(Reuters) - British Gas owner Centrica (CNA.L) stuck to its financial targets for the year, citing higher energy demand after a cold end to winter and a slowdown in consumer account losses.
The company, which stepped up plans for job cuts and cost savings in February after posting a 17 percent fall in 2017 operating profit, also said there had been "good progress" on the delivery of the next phase of cost efficiency.
Shares of the FTSE 100 company rose as much as 1.7 percent in morning trading and were up 0.5 percent by 0910 GMT.
Centrica, which has been refocusing on core customer-facing energy and services business, said that net consumer customer account losses slowed materially despite strong competition.
The company's UK home energy supply accounts fell by 110,000 this year, much lower than the 261,000 fall a year ago.
British Gas has said it will raise the price of its most widely used standard tariff for customers getting electricity and gas by an average of 5.5 percent from May 29.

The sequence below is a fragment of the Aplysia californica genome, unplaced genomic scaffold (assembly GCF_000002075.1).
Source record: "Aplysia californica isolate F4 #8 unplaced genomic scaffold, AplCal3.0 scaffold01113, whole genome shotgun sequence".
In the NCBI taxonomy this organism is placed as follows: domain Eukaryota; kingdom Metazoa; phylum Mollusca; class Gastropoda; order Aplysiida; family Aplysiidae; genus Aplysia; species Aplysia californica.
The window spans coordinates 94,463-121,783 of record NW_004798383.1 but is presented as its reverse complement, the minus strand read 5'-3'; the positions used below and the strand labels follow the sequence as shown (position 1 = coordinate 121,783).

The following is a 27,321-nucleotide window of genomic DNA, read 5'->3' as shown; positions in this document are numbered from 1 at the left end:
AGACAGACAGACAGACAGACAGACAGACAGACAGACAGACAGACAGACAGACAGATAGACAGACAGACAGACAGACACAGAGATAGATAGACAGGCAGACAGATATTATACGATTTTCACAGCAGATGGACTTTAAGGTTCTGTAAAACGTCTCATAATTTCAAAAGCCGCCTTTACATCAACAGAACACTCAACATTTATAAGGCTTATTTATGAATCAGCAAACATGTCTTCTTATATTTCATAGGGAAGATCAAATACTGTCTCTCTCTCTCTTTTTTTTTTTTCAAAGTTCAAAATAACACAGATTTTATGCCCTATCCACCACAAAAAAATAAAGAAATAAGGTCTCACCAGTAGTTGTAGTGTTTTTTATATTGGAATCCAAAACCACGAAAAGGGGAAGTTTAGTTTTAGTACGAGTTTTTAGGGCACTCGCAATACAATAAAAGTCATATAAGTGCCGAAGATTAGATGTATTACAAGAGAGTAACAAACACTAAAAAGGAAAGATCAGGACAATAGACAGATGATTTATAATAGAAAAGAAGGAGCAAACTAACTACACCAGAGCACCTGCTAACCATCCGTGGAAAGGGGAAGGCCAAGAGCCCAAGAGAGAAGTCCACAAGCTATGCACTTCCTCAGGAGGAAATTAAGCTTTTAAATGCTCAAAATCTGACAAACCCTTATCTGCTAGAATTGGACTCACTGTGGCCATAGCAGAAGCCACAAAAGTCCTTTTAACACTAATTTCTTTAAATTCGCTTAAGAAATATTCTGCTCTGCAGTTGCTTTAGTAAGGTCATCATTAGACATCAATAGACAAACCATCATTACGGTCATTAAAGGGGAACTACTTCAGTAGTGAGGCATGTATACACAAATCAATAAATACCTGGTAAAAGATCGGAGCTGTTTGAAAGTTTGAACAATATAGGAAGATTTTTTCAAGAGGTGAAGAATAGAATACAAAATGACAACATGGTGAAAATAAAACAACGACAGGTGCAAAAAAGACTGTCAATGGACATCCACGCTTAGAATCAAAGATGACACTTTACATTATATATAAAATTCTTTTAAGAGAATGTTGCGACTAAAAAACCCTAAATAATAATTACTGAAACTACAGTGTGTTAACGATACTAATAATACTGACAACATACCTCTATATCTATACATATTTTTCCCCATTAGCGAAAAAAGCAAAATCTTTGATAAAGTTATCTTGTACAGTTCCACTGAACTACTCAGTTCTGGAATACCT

Other major suppliers among the "Big Six" who dominate the British energy market have followed suit, prompting criticism from politicians and consumer groups.
Britain said in October it would apply a temporary price cap to all standard variable tariffs (SVT) in the energy market -- the basic and most common form of billing -- to try to drive down prices.
Centrica said it assumes a temporary cap will be in place by the end of 2018, adding that it continues to believe that price controls are not good for customers.
Centrica said it expects customers on SVT to fall to around 3 million by the end of 2018 from the current 3.8 million. It had about 4.3 million SVT customers at the end of 2017.
The company has been encouraging customers to actively choose one of its fixed-term tariffs instead of the standard variable tariff ahead of the cap.
Morgan Stanley said the proposed tariff cap is the biggest near term risk for Centrica and the brokerage expects legislation to be passed by parliament in the coming months.
(Reporting by Arathy S Nair in Bengaluru; Editing by Keith Weir)